Affecting the National and International Discourse on Architecture and Urbanism

The Detroit Mercy School of Architecture has established a respected and honored reputation for its knowledge and work in Detroit. As I mentioned earlier, the SOA celebrated Detroit before Detroit was cool. At the same time, this expertise has limited people's view of what the School offers. The work and research that the School of Architecture engages within Detroit should be and is applicable at the national and international levels. The School of Architecture is not merely an expert on Detroit-based urban architecture. It is an expert on urban architecture based on its work in Detroit. Detroit has been of interest—both positive and negative—to the world for decades. As eyes and interest continue to focus on Detroit from every angle, Detroit Mercy's SOA should be the a key institution at this nexus.

Nurturing our Graduates

It is typical for schools of architecture to send graduates of varying demographics into the world with high hopes and passions to change the world. However, it is clear through National Council of Architectural Registration Boards (NCARB) statistics that many interns who are female or people of color never make it to the point of licensure. There are many reasons for that and I submit that potential interventions of our academies after graduation can positively affect these rates in the future. As dean, I will work with the faculty, current students and alumni to develop methods that will nurture our graduates. We have the power to alter this trend for SOA graduates. The school should work toward constructing a future where we can tell a freshman and their family that the SOA will have their backs from their first day in class until licensure and beyond.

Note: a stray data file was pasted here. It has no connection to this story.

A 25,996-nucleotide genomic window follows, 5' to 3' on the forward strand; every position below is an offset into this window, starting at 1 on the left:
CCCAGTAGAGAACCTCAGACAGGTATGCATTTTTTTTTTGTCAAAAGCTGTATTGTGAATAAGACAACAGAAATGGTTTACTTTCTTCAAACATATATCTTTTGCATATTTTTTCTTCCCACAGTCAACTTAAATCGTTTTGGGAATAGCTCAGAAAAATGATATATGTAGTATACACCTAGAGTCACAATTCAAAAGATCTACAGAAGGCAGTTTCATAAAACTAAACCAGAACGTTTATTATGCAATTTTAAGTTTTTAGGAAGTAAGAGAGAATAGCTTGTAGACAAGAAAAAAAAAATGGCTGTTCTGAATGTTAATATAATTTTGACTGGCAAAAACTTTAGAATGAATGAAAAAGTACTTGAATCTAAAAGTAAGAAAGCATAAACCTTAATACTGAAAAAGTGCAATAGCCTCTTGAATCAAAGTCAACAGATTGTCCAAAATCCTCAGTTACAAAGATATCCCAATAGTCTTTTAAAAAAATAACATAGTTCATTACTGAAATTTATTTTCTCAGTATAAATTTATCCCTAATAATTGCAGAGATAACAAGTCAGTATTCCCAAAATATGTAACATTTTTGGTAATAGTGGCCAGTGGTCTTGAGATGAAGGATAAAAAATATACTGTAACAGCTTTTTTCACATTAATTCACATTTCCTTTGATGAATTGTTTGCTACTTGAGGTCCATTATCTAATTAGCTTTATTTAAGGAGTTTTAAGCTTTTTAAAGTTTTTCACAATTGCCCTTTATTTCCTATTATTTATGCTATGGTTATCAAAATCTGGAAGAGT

Concluding Thoughts

As I step into this role to serve you as dean, I reflect back on my 20-year history with Detroit Mercy, its administration and the School of Architecture. I cherish our strong tradition and commitment toward urban issues developed over the past 55 years. Detroit Mercy School of Architecture critically thinks about and connects all aspects of city design to ultimately create the places that celebrate the people who inhabit them. Our alumni have continued this work to create ecological, equitable and inspiring cities. I wish to build upon this background. I plan to enter this position with a fresh perspective and develop a collaborative agenda with everyone connected to the School of Architecture on how we evolve as an institution made up of dynamic individuals. The success of this effort will help us to address the challenges and celebrate the opportunities that move us into the future. We should build the next phase together with all faculty, students (past, present and future), Detroit Mercy's other colleges and schools and our community partners.

This is a pivotal time for the School of Architecture and our community. We must continue to play an important role in thinking critically and working in the natural and built environment of Detroit and beyond.